The Eli Lilly logo is seen at one of the company’s offices in San Diego, California, on September 1[ads1]7, 2020.
Mike Blake | Reuters
Eli Lilly said Wednesday it will halt development of its Alzheimer’s treatment candidate solanezumab after the antibody failed to slow the disease’s progression.
Solanezumab’s failure is a blow to efforts to treat Alzheimer’s in people who are in the very early stages of the disease and have not yet shown clinical symptoms.
The study enrolled more than 1,000 elderly people who had normal memory and thinking but showed signs of brain plaques associated with Alzheimer’s.
Solanezumab did not remove or stop accumulation of the plaque, called amyloid, and did not slow cognitive decline in the participants who received the treatment.
“These data suggest that we may need to be more aggressive with amyloid removal even at this very early stage of the disease,” said Dr. Reisa Sperling, a neurologist at Brigham and Women’s Hospital and director of the study.
Solanezumab was designed to target plaques that float in the brain. Lilly is developing two other Alzheimer’s treatments that are in late-stage clinical trials, donanemab and remternetug. These antibodies target plaque that has built up on the brain and are designed to treat people who have early symptoms of the disease.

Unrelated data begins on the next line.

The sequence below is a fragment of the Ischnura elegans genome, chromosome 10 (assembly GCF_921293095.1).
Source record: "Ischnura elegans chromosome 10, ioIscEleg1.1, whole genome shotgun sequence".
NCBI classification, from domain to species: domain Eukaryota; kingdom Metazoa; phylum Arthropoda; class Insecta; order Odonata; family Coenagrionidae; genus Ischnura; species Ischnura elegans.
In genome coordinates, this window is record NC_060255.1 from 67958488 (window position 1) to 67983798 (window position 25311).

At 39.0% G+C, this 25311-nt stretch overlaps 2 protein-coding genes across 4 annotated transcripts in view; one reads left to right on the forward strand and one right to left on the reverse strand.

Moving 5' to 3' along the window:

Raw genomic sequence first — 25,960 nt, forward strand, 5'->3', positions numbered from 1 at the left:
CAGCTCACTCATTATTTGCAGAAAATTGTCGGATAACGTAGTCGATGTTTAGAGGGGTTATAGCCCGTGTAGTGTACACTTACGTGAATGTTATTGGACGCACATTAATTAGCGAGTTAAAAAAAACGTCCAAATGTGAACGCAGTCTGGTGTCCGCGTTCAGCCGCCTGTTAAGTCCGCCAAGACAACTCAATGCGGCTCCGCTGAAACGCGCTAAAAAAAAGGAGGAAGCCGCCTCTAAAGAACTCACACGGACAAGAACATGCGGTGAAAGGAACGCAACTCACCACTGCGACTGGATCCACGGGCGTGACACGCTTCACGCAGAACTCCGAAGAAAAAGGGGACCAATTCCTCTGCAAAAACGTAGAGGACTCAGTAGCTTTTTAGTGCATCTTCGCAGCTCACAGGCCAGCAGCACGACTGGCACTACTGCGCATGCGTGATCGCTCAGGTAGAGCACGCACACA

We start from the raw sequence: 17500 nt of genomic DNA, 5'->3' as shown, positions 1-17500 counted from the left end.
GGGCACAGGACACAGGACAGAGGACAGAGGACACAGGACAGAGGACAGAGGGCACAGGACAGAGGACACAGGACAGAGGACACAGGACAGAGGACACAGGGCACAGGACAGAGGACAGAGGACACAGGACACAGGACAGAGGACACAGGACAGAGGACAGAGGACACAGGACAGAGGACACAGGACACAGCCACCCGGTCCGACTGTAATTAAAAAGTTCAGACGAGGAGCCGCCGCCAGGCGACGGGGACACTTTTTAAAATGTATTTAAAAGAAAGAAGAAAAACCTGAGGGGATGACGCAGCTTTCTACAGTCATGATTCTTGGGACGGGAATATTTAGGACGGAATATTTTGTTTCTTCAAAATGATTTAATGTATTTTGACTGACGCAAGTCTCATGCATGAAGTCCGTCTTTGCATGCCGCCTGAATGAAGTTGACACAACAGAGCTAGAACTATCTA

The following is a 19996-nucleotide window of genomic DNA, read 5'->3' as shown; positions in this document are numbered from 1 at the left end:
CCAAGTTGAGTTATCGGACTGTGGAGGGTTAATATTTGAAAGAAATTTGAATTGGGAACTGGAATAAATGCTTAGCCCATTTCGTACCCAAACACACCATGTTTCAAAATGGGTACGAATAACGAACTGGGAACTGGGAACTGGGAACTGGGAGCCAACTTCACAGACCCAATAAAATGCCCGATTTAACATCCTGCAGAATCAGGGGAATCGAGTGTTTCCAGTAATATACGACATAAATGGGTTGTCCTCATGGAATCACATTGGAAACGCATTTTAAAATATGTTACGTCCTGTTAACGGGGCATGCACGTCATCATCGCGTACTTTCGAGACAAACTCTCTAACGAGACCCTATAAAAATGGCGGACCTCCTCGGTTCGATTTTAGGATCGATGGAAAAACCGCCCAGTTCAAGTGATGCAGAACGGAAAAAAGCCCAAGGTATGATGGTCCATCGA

Join CNBC’s Healthy Returns on March 29, where we will convene a virtual gathering of healthcare CEOs, researchers, investors and innovators to reflect on the progress made today to reinvent the future of medicine. In addition, we will have an exclusive overview of the best investment opportunities in biopharma, health technology and managed care. Read more and register today: http://bit.ly/3DUNbRo
Lilly expects to publish data from clinical trials on donanemab in the second quarter of this year. The company plans to ask the Food and Drug Administration to approve the treatment if these data are positive.
Lilly had asked the FDA for fast-track approval of donanemab, but the agency rejected the company’s request in January. The agency told Lilly it must submit data on at least 100 patients who received the treatment for 12 months.
Lilly said it did not have these data because donanemab cleared brain plaques quickly in many patients.
“Because of the rate of plaque reduction that we saw, many patients were able to stop dosing as early as six months after treatment, resulting in fewer patients receiving 12 months or more of donanemab dosing,” Dr. Dan Skovronsky, Lilly’s chief scientific officer. , analysts said during the company’s earnings call in February.
“We remain confident in the potential of donanemab as a new treatment for people with early symptomatic Alzheimer’s disease,” Skovronsky said.
The FDA approved Eisai’s and Biogen’s early Alzheimer’s treatment Leqembi on an accelerated basis in January. The companies expect the agency to make a decision on full approval in July.
Medicare will only cover Alzheimer’s antibody drugs that receive accelerated approval for people participating in clinical trials. The public health insurance program for seniors said it will provide broader coverage as soon as the FDA gives full approval.